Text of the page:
Category: aviation

North American T-28 Trojan of the Royal Lao Air Force at Udorn…

North American T-28 Trojan of the Royal Lao Air Force at Udorn Royal Thai Air Force Base, circa 1972. Submitted by a veteran.

MCDonnell Douglas F-4 Phantom II of US Navy Strike Fighter…

MCDonnell Douglas F-4 Phantom II of US Navy Strike Fighter Squadron (VF) 161 off the USS Midway, circa 1972.

Alpha Company, 2/8th Cavalry, circa 1965

Alpha Company, 2/8th Cavalry, circa 1965

Bell UH-1 Huey at work, 1970

Bell UH-1 Huey at work, 1970

“The minigun ships, on the other hand, carried fourteen rockets, and two, 7.62mm, six-barrel minigun,…”

“The minigun ships, on the other hand, carried fourteen rockets, and two, 7.62mm, six-barrel minigun, machine guns. These are truly awesome weapons. The machine guns were electrically operated from a sighting system in the copilot seat. The aircraft commander (AC) could, however, take control of these guns if he deemed fit. An electronic, piper or bullseye was in the sights and the copilot moved this piper to line up on his target. The sights came down on a mechanical arm from their stowed position when the copilot released them. As he moved the piper, the guns followed. We generally set these guns to fire at a rate of 2,400 rounds per minute. That meant the ship could put out 80 rounds per second. These guns had a maximum capability of firing 6,000 rounds per minute but that rate was reserved for the faster fixed wing fighter jets. At our fire rate of 2,400 rounds per minute at the speed of 120 knots, a good operator could put a bullet in every square foot on the ground. You don’t need any more coverage than that. More would waste ammunition and decrease your available time at a combat station. Try to imagine what it would sound like if you were to make the single blast of a 308 high powered rifle a continuous sound. Let me tell you, it is a deafening roar when the miniguns kick in. They get hot quickly, so they are set up to fire no more than three second bursts, and then automatically kick off for three seconds, to keep the barrels from melting down.”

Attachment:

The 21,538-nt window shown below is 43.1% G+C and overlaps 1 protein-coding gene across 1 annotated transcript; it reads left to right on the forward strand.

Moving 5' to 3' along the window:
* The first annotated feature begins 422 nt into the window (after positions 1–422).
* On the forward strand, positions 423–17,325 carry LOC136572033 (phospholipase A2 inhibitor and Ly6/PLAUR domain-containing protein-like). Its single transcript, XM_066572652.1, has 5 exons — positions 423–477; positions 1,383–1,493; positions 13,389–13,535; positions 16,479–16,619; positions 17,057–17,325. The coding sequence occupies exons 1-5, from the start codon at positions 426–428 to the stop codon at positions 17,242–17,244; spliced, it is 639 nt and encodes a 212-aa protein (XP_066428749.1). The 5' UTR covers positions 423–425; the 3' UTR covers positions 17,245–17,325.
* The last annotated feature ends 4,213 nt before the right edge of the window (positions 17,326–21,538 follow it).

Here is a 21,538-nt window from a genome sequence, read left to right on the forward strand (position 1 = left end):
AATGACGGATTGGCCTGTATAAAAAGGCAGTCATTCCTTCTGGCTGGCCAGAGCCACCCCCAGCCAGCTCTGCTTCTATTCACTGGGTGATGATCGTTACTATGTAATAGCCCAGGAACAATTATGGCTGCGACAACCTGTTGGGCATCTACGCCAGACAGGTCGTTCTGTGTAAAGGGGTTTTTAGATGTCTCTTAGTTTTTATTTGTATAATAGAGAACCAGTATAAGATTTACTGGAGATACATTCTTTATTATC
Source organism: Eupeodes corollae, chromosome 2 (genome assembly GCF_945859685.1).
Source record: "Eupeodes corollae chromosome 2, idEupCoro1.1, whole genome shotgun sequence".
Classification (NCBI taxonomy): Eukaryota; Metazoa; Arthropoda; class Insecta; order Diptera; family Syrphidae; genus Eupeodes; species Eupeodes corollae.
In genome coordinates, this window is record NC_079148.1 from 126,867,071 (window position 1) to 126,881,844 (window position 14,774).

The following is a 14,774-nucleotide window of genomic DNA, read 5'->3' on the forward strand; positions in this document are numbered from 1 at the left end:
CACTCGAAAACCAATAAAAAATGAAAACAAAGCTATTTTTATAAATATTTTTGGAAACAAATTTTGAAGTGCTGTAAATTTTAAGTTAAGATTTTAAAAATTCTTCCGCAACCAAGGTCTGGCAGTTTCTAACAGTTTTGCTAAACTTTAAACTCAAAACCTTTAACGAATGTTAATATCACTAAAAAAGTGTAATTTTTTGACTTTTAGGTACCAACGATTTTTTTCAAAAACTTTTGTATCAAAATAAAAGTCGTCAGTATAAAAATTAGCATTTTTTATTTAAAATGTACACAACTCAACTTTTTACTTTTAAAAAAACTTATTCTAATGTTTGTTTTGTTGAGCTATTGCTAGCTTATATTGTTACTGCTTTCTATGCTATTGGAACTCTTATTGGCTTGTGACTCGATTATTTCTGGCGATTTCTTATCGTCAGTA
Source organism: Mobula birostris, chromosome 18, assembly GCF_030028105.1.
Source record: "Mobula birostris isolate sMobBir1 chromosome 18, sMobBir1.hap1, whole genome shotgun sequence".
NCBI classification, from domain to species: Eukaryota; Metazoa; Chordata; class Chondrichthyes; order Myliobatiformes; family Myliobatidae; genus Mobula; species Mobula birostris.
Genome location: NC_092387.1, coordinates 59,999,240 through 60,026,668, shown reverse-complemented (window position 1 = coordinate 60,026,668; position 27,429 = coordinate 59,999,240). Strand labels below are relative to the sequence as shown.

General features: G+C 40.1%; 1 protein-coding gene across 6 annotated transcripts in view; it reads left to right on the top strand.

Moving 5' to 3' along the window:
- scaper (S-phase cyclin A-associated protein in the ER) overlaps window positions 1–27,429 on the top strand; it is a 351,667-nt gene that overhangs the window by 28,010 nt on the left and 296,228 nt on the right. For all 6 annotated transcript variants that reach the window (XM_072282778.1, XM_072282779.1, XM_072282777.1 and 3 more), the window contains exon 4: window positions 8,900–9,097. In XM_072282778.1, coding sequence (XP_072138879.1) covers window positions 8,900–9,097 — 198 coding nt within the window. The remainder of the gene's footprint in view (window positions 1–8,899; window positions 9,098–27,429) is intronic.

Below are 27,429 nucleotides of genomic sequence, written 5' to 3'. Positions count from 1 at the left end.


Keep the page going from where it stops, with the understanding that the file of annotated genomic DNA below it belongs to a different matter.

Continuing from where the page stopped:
Guts ‘N Gunships: What it was Really Like to Fly Combat Helicopters in Vietnam by Mark Garrison, page 114

USAF Fairchild C-123 Providers

USAF Fairchild C-123 Providers

“Sniffer missions were comprised of having a machine in the cargo compartment behind the pilots that…”

“Sniffer missions were comprised of having a machine in the cargo compartment behind the pilots that would measure ammonia levels in the air. There were generally two guys on board, who operated the ammonia sensing equipment, besides the four man crew. Since congregations of humans gave off a lot of ammonia as a result of their metabolism, the army figured this would be a good way to find groups of enemy troops. The only drawback was that congregations of monkeys also gave off a lot of ammonia. It was Standard Operating Procedure for a Sniffer flight to be flown at fifty feet, just above the tops of the trees, at fifty knots airspeed. In other words, it was dangerous as hell. During the flight, the ammonia machine operators would say “mark!” into the intercom radio and the crew chief or door gunner would throw out a smoke grenade, marking the area. Immediately a gunship fire team would roll in on the smoke-marked area and blow the absolute crap out of it. I always suspected a lot of monkeys were needlessly massacred.”

Guts ‘N Gunships: What it was Really Like to Fly Combat Helicopters in Vietnam by Mark Garrison, page 104